I found a wonderful series of articles by someone I really trust on origins issues: Dr. Casey Luskin. He has a long history with the intelligent design movement, starting from when he was a college student. He has a BS and MS in Earth Sciences from the University of California, San Diego, a PhD in Geology from the University of Johannesburg, and a JD from the University of San Diego.
He has a series of articles up at Evolution News, about Dr. William Lane Craig’s new book “In Quest of the Historical Adam”. I’m not sure if he is done with the series, but I thought that it was a good time to look over what he’s already written.
In the first article he notes that “Craig convincingly argues that mainstream science can be reconciled with a traditional view of Adam and Eve” and “argues that Adam and Eve were real people who could have been members of Homo heidelbergensis”. Craig’s conclusion is that “it’s not scientifically problematic to take a truly “traditional” view of Adam and Eve”.
But Luskin has criticisms of Craig’s views on rival interpretations of Genesis, “As an old earther myself, I was concerned that Craig did not adequately engage with old earth interpretations” and “I believe that young earth creationists will feel that Craig badly misrepresents the scientific claims of their models”.
Craig’s handling of the science:
Craig’s book provides highly informed discussions of the paleoanthropological, archaeological, neurological, and genetic evidence regarding human origins, but his arguments often incorporate evolutionary assumptions which are doubtful. For example, Craig is too credulous towards evolutionary explanations of the origin of the human mind which amount to miracle mutations, as well as common evolutionary notions that pseudogenes are “junk DNA” that support common ancestry. He misses a key deficiency in evolutionary explanations: a conspicuous gap between the genus Homo and our supposed ape-like australopithecine ancestors in the hominid fossil record. Although Craig does not recognize it, key neurogenetic evidence raised in his book actually suggests a potent mathematical challenge to the Darwinian evolution of humans. I also believe he sells Homo erectus short as a potential candidate for Adam and Eve.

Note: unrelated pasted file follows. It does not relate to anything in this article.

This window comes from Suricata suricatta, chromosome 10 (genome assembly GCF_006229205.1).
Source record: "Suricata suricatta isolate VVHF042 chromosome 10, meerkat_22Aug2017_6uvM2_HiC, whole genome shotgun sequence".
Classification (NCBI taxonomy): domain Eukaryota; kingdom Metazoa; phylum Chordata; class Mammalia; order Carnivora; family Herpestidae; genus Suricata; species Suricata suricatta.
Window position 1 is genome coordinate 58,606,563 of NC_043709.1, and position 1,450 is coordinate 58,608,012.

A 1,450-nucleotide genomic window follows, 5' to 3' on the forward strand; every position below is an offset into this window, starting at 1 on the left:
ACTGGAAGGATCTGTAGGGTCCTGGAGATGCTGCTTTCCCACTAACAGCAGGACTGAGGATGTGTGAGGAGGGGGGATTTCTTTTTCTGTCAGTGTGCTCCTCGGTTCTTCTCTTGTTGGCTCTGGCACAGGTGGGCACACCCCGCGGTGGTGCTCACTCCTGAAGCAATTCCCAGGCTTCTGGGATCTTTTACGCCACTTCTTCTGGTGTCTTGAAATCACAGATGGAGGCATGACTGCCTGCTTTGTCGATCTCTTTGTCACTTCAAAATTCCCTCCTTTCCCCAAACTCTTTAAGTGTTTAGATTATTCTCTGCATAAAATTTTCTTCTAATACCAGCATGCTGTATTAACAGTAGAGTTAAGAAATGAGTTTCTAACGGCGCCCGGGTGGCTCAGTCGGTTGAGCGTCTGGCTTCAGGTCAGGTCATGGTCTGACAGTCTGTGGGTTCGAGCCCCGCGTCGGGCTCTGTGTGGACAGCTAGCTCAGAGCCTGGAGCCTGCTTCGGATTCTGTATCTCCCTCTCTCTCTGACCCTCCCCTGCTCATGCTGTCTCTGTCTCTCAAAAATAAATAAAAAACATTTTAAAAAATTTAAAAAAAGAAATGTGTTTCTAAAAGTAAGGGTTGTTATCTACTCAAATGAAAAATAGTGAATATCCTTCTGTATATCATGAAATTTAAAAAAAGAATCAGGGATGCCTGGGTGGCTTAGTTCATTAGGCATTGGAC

[…]Craig continues to rely upon BioLogos arguments that pseudogenes are “broken” and non-functional junk DNA that we share with apes, thereby demonstrating our common ancestry. Those arguments are increasingly contradicted by evidence presented in highly authoritative scientific papers which find that pseudogenes are commonly functional, and they ought not be assumed to be genetic “junk.” In relying upon dubious evolutionary arguments that are increasingly refuted by the technical literature, Craig may be repeating the very mistake that led previous evangelicals to think Adam and Eve did not exist.
There are 6 parts to the review. Here are the links to parts 2 through 6:
- Is Genesis “Mytho-History”? As a Guide to Scripture, William Lane Craig’s Book Falls Short
- Missed Opportunity: Passing over Scientific Problems with Human Evolution
- Traditional or Not? Assessing William Lane Craig’s Model on Adam and Eve
- Lessons from the Evangelical Debate About Adam and Eve
- Lessons Not Learned from the Evangelical Debate over Adam and Eve
If you’re interested in the topics of Christianity and science, this is a great series to read. I love when someone trustworthy reads through a lot of stuff I don’t have time for (I have a day job as a software engineer!) and gives me an accurate summary of the strengths and weaknesses.